Cutting your grass is a routine lawn care task that unexpectedly requires a great deal of skill and precision. This skill and precision is necessary to determine the right height to cut your grass.

Some homeowners cut their grass lower than recommended because they feel it will save them time and reduce the amount of work required to maintain their lawns. While this may seem a time-saving hack, you’ll only be buying a few extra days between mowings – and that’s the least of your problems.

If you make a habit of cutting your grass too short, you’ll be left with a range of problems that can disrupt your lawn’s health and the beauty of your yard.

What Happens if You Cut Your Grass Too Short

Deterioration of lawn health

Cutting your grass too short will cause your lawn’s health to deteriorate generally. The reason for this is that your grass, just like any other plant, uses photosynthesis to generate nutrients. The shorter the grass, the less surface area there is for photosynthesis to occur.

As a result, your grass won’t have access to sufficient nutrients, and its growth will suffer as a consequence. This affects not just your grass but you as well. The grass will appear more thin and sparse, and you, the owner, will have no choice but to spend more money on fertilizers to supplement the nutrients.

Thinning of lawn

Continually cutting your grass too short can reduce the overall density and affect its ability to grow back robustly. This makes your lawn sparse over time, creates patchy and uneven areas, and ultimately reduces your yard’s visual appeal and health.

Furthermore, short, weakened grass will expose the soil and lead to rapid moisture evaporation. This dries out the ground, making it less hospitable for grass growth.

Abundance of lawn weeds

When you cut your grass too short, invasive weeds such as crabgrass and dandelions are far more likely to appear. When grass is not as tall as it should be, more sunlight reaches the soil, making it a perfect condition for weed seeds to germinate.

Your overly-short grass will focus all its energy on recovering and growing and as a result, will not have enough strength to fight off these weeds.

Increased vulnerability to pests and diseases

In addition to weeds, unwanted insects can invade your lawn if the grass is cut too short. While everyday insects can be good for a healthy lawn, some can cause extensive damage while your grass is weak.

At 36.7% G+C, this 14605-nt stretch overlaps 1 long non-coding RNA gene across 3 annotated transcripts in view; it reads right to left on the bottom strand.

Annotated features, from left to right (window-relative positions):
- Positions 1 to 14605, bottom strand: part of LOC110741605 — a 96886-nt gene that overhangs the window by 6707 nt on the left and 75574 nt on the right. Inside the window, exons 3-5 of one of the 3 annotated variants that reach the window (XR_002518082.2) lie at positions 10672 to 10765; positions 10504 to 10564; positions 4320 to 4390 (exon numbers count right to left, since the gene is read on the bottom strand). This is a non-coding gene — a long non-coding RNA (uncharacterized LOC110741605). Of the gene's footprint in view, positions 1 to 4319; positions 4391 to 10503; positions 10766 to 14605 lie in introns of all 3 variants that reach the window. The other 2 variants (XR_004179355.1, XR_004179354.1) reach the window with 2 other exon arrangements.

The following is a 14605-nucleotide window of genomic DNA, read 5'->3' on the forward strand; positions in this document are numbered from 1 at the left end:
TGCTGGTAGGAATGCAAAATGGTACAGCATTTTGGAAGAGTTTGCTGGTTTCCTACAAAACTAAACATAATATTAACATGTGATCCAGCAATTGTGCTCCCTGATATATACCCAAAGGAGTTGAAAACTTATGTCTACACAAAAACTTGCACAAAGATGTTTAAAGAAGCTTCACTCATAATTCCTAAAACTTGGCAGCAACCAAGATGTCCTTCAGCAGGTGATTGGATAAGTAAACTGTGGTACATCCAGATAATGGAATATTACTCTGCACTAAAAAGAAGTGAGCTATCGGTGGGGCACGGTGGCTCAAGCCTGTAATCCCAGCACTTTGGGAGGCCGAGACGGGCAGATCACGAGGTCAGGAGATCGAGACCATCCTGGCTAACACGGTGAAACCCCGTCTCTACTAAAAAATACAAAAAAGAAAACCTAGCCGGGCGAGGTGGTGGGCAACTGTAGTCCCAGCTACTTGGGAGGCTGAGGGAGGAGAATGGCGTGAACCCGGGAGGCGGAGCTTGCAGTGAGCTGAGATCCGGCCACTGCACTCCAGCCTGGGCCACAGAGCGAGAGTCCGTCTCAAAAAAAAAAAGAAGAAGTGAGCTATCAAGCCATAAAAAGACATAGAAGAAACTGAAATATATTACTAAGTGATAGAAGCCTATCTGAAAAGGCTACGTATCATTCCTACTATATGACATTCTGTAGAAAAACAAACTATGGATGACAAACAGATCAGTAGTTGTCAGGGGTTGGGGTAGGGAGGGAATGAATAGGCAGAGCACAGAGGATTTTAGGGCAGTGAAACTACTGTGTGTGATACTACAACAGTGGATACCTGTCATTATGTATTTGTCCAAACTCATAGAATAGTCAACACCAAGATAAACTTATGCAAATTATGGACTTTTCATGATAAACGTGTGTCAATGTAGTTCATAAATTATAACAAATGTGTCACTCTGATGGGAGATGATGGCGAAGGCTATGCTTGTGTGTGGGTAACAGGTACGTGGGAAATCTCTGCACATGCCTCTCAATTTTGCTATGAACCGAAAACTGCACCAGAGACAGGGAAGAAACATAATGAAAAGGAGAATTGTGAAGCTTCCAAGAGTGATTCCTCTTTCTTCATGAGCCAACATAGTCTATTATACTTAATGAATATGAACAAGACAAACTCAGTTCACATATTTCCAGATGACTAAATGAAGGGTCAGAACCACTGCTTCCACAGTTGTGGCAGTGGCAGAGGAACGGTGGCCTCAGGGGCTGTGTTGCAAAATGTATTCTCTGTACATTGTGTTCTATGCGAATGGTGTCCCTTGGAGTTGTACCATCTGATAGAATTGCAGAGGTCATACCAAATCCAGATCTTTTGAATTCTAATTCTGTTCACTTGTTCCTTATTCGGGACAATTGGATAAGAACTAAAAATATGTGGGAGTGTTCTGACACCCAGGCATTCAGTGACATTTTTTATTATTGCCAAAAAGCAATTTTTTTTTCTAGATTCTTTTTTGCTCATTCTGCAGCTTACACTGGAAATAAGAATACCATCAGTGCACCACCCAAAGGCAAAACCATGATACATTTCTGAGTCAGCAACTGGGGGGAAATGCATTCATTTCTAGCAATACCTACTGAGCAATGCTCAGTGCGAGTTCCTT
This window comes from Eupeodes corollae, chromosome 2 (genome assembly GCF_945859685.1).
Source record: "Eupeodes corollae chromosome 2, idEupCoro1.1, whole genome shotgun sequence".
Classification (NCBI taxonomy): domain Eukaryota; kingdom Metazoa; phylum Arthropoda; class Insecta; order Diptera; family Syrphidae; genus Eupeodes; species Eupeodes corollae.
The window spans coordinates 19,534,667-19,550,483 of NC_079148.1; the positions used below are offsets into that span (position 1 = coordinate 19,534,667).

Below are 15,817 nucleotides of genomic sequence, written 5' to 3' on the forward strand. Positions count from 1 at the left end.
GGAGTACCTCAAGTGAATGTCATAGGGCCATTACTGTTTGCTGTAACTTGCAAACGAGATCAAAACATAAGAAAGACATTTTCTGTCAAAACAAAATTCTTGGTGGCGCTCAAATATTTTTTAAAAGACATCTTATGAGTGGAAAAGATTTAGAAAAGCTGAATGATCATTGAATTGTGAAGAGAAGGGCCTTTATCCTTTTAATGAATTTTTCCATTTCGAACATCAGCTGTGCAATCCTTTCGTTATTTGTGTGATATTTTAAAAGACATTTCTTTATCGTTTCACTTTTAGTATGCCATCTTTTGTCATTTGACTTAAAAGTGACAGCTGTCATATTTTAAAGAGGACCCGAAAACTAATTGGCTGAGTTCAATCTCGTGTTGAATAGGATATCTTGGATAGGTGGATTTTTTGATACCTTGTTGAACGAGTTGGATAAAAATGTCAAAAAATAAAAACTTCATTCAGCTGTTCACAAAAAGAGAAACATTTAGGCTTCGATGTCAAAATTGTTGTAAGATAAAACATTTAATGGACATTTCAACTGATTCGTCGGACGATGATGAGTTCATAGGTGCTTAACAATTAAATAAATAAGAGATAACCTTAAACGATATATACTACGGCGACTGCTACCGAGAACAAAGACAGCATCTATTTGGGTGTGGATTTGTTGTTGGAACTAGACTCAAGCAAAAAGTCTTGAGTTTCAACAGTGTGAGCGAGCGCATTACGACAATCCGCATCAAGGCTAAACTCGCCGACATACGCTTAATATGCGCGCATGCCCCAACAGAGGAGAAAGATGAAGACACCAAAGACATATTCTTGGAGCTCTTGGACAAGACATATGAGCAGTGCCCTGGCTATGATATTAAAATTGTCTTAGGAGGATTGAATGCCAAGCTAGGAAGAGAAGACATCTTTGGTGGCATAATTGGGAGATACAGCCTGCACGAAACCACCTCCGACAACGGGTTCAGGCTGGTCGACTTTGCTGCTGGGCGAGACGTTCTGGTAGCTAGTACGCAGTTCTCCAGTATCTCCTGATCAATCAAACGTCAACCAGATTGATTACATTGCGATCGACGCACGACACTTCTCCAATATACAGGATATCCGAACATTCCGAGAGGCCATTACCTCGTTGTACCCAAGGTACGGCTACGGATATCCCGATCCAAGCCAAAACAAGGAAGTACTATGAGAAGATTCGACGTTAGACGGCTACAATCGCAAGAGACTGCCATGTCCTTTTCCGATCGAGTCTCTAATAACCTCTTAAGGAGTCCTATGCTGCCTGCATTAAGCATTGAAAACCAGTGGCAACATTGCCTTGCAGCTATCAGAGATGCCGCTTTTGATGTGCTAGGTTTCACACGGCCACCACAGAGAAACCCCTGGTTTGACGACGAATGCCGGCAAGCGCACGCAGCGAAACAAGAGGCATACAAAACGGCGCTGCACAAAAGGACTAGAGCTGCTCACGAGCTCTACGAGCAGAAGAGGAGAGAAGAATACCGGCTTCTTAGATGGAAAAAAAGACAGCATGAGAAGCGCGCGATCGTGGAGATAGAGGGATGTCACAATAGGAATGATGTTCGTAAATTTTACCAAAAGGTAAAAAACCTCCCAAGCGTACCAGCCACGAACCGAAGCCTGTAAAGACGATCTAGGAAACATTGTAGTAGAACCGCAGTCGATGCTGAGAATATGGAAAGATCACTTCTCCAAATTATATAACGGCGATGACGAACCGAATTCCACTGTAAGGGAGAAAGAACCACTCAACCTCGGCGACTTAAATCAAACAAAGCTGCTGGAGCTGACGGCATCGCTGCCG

Grubs such as billbugs and white grubs, which feed on grass roots, can deal a fatal blow if they invade your lawn. Aside from suffering an invasion from pests, your short and weakened grass also becomes more susceptible to fungal infections.

Reduced resilience to environmental stress

When you cut your grass too short, it will be less likely to handle environmental stressors like drought, extreme temperatures, or heavy foot traffic. In such a weakened state, it would have less energy to regenerate and repair, making it more susceptible to damage.

What to do if you cut your grass too short

You can try to repair any damage caused if you have been cutting your grass too short. To do this, the first thing is to leave your grass alone and let it gradually grow back to its normal height. Once this is achieved, ensure that you never again remove more than one-third of the blade length of your grass.

If you’re going to take the step mentioned above, it’s advisable to water your grass deeply through proper irrigation. Doing this will help your lawn recover faster and be more healthy.

What to do if you cut your grass too short

How short should you cut your grass?

The ideal height often depends on the type of grass you have and your climate. In terms of exact measurements, there is no perfect answer.

That being said, a general rule of thumb is to cut your grass down to 2 to 2 ½ inches (5-6 cm) for best results. This healthy height will provide enough shade on the soil to fend off weeds and retain water.

How often should you cut your grass?

When thinking about how often to cut your grass, a general rule is the “one-third rule.” You should avoid cutting more than one-third of your grass at a time. This should be put into consideration when deciding how tall you want your grass to be. For example, if you intend to cut your grass to a length of 6cm, you should cut it when it reaches around 9cm, and not later.

It’s noteworthy that your grass will grow quickly in the summer, and as such, you may have to mow twice weekly to stick to the one-third rule. Conversely, it will grow much slower in the winter, so fortnightly mowing may be sufficient. On average, during early spring, this could be roughly every two weeks.

Conclusion

Cutting your grass too short can have various negative effects, from thinning out of your lawn to increased vulnerability to diseases and pests. As a homeowner, you can ensure a vibrant and healthy lawn by following the recommended mowing heights and sticking to the one-third rule.

However, if all else fails, reaching out to a professional grass technician is never a bad deal. These people possess the experience and skill required to help you acquire the lawn of your dreams.

Benjamin McInerny
Author: Benjamin McInerny - is a qualified arborist and a DIY Home Improvement enthusiast. Ben has a extensive experience on renovation projects including, mold removal, painting, fence installation and more. Ben shares his skills with DIY and gardening enthusiasts.